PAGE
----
I told this story at the Houston Storytellers’ Guild 2015 “Liars’ Contest.” It was partly inspired by my recent adventures teaching at a middle school. It belongs to my Booby Naked story collection .
Earlier this year I started teaching at Romero Middle School. I taught creative writing. It was my first year teaching, so there were always surprises.
For example, middle school students ask strange questions. Like, Mr. Nagle, are you married? Mr. Nagle, do you have a girlfriend? Mr. Nagle, are you gay? Mr. Nagle, do you have a car? Mr. Nagle, do you like football? Mr. Nagle, do you drink a lot of beer? Mr. Nagle, what do you think of Kanye West? Mr. Nagle, do you have $5 I can borrow? Mr. Nagle, what’s the wifi password? Mr. Nagle, did you get fired from your last job?
One day I gave students a writing assignment. While they were writing, one girl’s hand shot up. I expected that she wanted me to explain something or would ask me for a pencil. Instead she asked, “Mr. Nagle, have you ever been to SeaWorld? It’s REALLY fun.”
(In case you’re wondering, the answer to those questions is No, no, no, no, no, no, don’t care, no, there isn’t one, of course not and not yet).
Another strange thing about middle school students is that no matter how many times you remind them, 20-25% will forget to put their name and period number on assignments. I ended up having to toss out a lot of brilliant but nameless compositions.
No matter what the writing assignment, half the students will quickly close their notebook after writing the words “THE END” in big letters at the bottom of the page.
Next class I told them loudly, “Do not write those two words at the end of your paper. It is unnecessary; the end needs to be a natural stopping point. Your essay shouldn’t just end when you are tired.”
I thought I had myself perfectly clear, but when the next batch of student papers came in, the number of “THE ENDs” at the bottom of the page remained the same.
I did a lesson about TV writing. We watched Twilight Zone episodes, then students were supposed to brainstorm TV plots in small groups.
During class I walked around the room, listening to what each group was planning.
When I walked by Group One, I overheard their discussions: “There are these students being chased by zombies. The zombies chase them around the school hallways until the students trap them in the cafeteria. But the students have already put cans of gasoline inside, so once all the zombies are there, the heroes kill them by throwing a match in the room.”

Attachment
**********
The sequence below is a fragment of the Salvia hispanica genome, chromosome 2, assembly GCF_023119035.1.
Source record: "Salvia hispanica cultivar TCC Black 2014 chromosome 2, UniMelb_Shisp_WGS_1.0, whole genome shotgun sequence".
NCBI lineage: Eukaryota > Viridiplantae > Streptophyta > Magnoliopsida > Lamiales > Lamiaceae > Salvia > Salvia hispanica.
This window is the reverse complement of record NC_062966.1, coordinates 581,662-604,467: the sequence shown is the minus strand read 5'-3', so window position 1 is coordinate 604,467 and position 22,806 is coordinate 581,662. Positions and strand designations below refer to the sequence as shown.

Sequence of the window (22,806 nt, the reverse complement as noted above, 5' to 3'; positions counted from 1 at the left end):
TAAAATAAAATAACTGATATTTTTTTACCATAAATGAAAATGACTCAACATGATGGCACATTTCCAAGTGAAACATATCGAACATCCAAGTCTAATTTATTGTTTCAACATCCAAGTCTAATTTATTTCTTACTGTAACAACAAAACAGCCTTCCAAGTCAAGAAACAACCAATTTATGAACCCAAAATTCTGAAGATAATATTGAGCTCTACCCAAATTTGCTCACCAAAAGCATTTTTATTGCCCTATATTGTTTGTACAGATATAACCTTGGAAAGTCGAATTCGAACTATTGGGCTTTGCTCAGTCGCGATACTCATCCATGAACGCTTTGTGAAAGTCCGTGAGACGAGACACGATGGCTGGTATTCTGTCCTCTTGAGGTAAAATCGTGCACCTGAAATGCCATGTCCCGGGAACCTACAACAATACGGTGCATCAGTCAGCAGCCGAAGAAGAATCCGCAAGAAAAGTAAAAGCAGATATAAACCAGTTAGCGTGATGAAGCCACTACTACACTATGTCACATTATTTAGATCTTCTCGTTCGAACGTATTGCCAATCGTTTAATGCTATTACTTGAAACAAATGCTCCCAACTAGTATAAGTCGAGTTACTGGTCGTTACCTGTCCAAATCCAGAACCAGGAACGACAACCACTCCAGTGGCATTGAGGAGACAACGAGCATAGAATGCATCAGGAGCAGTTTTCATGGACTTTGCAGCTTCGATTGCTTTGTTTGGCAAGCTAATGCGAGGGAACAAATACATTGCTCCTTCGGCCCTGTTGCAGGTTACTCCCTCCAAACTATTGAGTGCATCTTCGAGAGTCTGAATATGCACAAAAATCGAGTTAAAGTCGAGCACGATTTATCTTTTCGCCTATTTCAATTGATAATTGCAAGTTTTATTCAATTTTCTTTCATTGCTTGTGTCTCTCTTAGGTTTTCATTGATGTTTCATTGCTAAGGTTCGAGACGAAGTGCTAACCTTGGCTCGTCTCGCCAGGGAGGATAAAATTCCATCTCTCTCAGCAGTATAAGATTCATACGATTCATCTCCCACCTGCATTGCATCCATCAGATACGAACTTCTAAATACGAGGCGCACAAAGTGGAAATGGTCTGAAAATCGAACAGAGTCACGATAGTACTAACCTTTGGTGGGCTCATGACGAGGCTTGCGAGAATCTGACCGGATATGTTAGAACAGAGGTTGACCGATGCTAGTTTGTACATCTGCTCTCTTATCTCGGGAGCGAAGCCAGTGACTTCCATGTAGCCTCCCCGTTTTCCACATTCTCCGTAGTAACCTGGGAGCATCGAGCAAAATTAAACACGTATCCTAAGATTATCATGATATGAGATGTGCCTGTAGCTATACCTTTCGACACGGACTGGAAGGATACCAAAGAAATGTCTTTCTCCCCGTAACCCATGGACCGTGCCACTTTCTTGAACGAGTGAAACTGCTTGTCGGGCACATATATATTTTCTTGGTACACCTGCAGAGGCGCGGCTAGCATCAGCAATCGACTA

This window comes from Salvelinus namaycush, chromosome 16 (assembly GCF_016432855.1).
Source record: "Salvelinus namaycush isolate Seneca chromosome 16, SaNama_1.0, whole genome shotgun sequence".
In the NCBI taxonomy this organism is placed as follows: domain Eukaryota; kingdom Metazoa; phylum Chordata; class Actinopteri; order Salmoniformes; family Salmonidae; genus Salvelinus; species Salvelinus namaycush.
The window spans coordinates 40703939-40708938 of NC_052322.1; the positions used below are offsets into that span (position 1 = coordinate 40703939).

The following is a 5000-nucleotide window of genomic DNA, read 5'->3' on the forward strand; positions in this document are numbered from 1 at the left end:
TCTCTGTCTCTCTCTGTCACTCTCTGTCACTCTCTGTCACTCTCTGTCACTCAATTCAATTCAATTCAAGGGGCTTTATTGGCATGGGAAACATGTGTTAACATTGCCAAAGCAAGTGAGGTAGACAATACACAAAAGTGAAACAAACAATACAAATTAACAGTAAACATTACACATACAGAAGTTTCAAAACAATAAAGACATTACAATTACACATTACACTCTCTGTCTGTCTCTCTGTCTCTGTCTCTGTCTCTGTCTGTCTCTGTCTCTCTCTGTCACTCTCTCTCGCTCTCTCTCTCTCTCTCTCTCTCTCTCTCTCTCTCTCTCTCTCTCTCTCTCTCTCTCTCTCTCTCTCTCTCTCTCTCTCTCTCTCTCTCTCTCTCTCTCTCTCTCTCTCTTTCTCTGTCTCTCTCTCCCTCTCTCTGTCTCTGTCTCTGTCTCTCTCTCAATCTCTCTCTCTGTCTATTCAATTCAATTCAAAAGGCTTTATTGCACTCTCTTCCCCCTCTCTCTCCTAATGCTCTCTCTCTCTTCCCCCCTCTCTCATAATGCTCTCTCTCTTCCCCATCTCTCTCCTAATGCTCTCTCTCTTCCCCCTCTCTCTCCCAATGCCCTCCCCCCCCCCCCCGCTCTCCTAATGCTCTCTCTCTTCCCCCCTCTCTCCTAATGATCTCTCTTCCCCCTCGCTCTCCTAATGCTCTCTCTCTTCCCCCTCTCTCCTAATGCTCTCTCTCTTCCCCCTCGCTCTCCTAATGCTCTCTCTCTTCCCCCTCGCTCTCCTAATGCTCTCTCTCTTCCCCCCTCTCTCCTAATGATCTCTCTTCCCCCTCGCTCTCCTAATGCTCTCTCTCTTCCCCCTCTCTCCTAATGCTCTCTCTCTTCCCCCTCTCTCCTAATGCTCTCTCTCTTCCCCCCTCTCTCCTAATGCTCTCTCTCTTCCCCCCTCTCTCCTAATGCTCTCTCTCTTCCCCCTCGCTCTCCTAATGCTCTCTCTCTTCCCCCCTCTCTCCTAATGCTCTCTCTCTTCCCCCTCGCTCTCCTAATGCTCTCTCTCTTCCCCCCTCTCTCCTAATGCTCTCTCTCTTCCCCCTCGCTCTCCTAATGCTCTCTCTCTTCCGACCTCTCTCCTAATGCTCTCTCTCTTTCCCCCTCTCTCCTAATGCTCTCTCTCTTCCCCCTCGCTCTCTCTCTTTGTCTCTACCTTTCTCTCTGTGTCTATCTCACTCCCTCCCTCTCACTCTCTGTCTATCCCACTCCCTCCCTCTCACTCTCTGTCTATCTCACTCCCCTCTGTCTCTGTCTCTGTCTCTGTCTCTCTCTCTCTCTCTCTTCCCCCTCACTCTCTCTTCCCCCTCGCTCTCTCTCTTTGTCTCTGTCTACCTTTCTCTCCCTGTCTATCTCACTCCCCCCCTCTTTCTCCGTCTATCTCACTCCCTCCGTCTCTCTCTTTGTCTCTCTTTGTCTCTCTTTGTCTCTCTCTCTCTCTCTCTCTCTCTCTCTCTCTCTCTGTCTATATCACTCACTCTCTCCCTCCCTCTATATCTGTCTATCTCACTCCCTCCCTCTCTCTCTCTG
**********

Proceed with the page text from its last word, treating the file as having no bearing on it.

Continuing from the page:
When I pass by Group Two, I hear a different approach. They were excitedly discussing Zombie Airlines where zombie flight attendants attack passengers in midair by zombies, so that when the passengers land, they will eat the brains of anybody who picks them up at the airport.
The third group is actively struggling. “Mr. Nagle,” the group leader says. “We already agree that the story will be about a zombie apocalypse at Walmart. We are agreed that ebola is how the zombie disease is spread to humans. We just can’t agree how to kill them: should they be killed by fireballs, cutting off their heads or exposing them to radiation?”
“Enough!” I said the next day. “No More Zombies!” I write in big letters on the board. “Zombies were a cliche 40 years ago. There is no plot twist involving zombies which hasn’t already been done. Zombie stories are too predictable, and so are the characters. Either the good guys turn out to be zombies or at the last minute the hero accidentally discovers a new way to kill zombies, or the hero finally dies during one last battle or the hero was a zombie all along. There’s a reason that zombies turn up in video games but not Shakespeare: plot is nothing more than chasing and killing and spawning other zombies. There’s only one thing that zombies can infect — your grades! For that reason, I am making a new rule: No more zombies!””
The students cried out in protest.
“Mr. Nagle, it’s not fair!” said one indignant student. “I already started my story, and now you want me to throw it away just because you decided to change the rules.”
“Mr Nagle,” said another. “My story doesn’t have zombies but creatures which look and act like zombies but are purple-colored and called Zambies. Is that ok?”
“Mr. Nagle, I know you don’t want us to write about zombies,” said a third. “But my zombies are special. They’re not even called zombies, and yes, they like to eat brains, but they also like eating ice cream. My zombies don’t carry disease, but they shoot laser beams out of their eyes. Is that all right?
“Of course not,” I said.
“Mr Nagle,” asked another. “My main character is a little girl who thinks she is a zombie and goes about eating people’s brains and then she wakes up and realizes it was just a dream. Is that all right?”
“Absolutely not!” I said. “Instead of trying to find a loophole, why not just come up with a non-zombiesh idea?!”